Honest Criticisms from a Soldier in Iraq

November 28th, 2005 - by admin

Wayne McCullough – 2005-11-28 00:13:35


(November 18, 2005) — I really don’t mean all of this as criticism and honestly wish I didn’t have to write comments like this at all. The fact is, there is not one single positive thing on your website concerning Iraq.

I would agree that most of the material is verbatim from the news media. What you failed to mention is, every article you chose to link to involved a negative slant to events in Iraq.

There is a ton of good news from Iraq in the form of weblogs and even the news media, but you chose not to place a single scrap of positive information. I realize that would go against the agenda of the organizations but it surely would be a more fair representation and less of the conspiracy theory media hype, hate-Bush material everyone is bombarded with.

I think you have a strong goal in showing that war is a bad thing, that should be obvious to every single human being that is able to comprehend rational thought.

Here’s an example of the “just part of the story” agenda I notice on your site.

In the article concerning 83,000 people detained without trial. The writer which your organization endorses by spreading the misinformation is clearly saying that it is wrong that these people, say the 14,000 in Iraq, are being jailed. What he fails to mention is why the are jailed in the first place.

Secondly he fails to mention that the insurgency murders of Iraqi government officials who are trying to set up courts in order to try fairly and sentence the guilty, hamper that effort. On today’s mission (I can’t go into specifics for security reasons). I was providing overhead security at an IED (road side bomb) site. The unit in control of the situation observed two personnel planting the IED.

Under Rules of Engagement. that is a hostile act and personally, if I would have been on the scene first, I would have killed the insurgents/terrorists/enemy. In a great show of restraint, the ground force detained the personnel and at a very great risk investigated the scene and collected evidence to be later used in a fair trial. This is to keep murderers of the Iraqi people, the innocent, off the streets.

Would you like your local jails to open the doors for all the alleged murderers and child molesters in your area? I would hope you wouldn’t. These people are detained for specific reasons. They either are caught in a lie, test positive for certain materials, or are caught red-handed in the act of committing a terrorists act. What is so wrong with keeping them locked up and away from the innocent Iraqi civilian until there is a means to try them fairly?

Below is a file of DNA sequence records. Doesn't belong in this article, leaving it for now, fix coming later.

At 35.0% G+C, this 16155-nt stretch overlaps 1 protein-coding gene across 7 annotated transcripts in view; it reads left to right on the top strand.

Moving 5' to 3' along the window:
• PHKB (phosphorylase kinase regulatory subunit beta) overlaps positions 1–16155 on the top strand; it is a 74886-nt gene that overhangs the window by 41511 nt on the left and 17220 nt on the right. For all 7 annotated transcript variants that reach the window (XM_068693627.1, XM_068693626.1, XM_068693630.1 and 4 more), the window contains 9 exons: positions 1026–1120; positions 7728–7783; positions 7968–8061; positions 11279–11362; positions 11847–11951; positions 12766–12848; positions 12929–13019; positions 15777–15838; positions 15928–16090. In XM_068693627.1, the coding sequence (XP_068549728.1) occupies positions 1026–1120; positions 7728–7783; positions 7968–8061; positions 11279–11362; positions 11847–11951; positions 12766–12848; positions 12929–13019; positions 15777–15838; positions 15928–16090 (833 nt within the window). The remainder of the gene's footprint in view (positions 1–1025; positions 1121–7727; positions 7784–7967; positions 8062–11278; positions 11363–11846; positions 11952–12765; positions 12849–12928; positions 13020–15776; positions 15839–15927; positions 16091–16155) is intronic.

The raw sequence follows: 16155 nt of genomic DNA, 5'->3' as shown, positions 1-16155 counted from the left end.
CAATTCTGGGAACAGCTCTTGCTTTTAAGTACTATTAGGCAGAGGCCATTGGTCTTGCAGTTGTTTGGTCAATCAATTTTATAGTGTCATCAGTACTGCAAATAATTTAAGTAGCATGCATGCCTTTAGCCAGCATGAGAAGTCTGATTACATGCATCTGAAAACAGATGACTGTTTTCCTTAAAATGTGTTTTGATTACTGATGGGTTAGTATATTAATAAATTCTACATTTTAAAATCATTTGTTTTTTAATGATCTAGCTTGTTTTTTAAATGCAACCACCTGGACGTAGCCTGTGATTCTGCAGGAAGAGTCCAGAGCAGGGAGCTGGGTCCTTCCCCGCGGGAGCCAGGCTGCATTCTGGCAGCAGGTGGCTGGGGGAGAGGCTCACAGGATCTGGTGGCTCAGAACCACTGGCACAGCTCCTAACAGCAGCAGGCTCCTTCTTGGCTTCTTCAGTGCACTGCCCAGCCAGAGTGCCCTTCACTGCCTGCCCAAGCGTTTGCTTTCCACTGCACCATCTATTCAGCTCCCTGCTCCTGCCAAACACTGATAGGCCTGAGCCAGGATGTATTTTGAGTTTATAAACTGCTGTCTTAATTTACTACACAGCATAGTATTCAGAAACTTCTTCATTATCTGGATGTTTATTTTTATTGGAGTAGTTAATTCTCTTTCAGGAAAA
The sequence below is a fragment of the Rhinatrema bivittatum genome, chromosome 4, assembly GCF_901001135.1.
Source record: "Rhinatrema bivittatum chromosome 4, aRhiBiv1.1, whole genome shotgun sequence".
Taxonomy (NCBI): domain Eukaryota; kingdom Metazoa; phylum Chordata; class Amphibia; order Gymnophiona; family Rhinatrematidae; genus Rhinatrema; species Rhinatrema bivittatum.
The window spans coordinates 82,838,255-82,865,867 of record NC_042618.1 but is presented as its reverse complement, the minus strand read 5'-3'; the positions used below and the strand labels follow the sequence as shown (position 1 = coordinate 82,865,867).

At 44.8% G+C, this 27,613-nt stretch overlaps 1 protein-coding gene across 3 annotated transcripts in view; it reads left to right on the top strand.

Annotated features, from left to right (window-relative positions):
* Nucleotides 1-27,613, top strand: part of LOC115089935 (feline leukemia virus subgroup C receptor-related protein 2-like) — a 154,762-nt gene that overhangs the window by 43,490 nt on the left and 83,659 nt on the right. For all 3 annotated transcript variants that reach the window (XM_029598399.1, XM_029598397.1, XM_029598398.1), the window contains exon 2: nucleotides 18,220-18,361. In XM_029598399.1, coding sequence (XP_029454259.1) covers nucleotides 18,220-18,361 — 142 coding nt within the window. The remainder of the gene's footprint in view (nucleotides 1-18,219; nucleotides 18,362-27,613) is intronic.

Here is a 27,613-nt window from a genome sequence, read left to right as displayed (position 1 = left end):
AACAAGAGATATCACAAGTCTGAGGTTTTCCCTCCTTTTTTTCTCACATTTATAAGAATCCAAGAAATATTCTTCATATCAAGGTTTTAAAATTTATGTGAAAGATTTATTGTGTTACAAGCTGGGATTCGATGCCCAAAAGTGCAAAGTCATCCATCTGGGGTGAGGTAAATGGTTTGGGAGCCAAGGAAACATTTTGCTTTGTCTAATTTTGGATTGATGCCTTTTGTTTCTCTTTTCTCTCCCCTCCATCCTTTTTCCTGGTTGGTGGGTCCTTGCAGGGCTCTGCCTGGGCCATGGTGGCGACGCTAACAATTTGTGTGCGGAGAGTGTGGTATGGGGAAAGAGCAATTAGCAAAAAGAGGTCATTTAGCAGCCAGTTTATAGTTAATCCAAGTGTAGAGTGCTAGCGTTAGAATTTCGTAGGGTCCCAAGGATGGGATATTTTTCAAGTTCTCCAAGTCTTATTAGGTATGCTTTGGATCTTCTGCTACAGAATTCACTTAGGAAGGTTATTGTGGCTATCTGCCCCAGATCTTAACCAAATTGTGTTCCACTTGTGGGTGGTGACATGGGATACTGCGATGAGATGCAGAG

Would the insurgency show the same kind of treatment to a mall full of shoppers in Atlanta, Ga, or civilian contractors working to make Iraq a better country for not only Iraqis, but the entire world?

I just don’t see where you show any different perspectives at all besides from negative to super-negative. I wonder if your organization (and if you did, I’ll stand corrected) protest the Clinton policy in Bosnia, Croatia, or Somalia? [These events pre-dated the formation of EAW but, on my investigative Web site, The-Edge.org, I repeatedly questioned Clinton’s illegal bombing, and criticized the targeting of chemical plants located near cities, the use of depleted uranium weapons and the loss of innocent civilian lives during NATO’s campaign.]

It was the same mission in Croatia and partly Somalia: remove a murderer from the government. Everyone was for Croatia, I seem to remember.

Finally, what is the right answer? I have heard protesters, organizations, and even Sen Kerry say, “The war in Iraq is wrong and we shouldn’t be there.” When asked what they’d do differently, they say, “I would do it differently” blah blah.

Is your organization saying that the world — and the people which you claim are part of the environment — are better off with Saddam in power? Again, the man murdered more people and has caused environmental hazards greater than most people on this planet. Is no war, no matter what another government or organization does to us as a nation, the answer?

I’d really like to learn where you’re coming from. I think that my emails are sanitized enough to remain up and, in the future, I’ll let you know the ones I intend for you personally or the group.

There isn’t a lot of mission type things that I can or will share with anyone, again, for security reasons, but I will share the good news as much as possible. Of course, I’ll keep the observations rolling in as long as you’d like. Looking forward to hearing from some of your members.

The onslaught from the ACLU has died off in the last few days. I am stubborn. Of course, all of this will come back to haunt me I’m sure when it comes time for my campaign for Governor of Tennessee, but somebody has to say it — a lot of us are thinking it.

Wayne McCullough serves aboard an Apache attack helicopter stationed at Camp Taji, Iraq. He may be reached at mccullough.wayne@gmail.com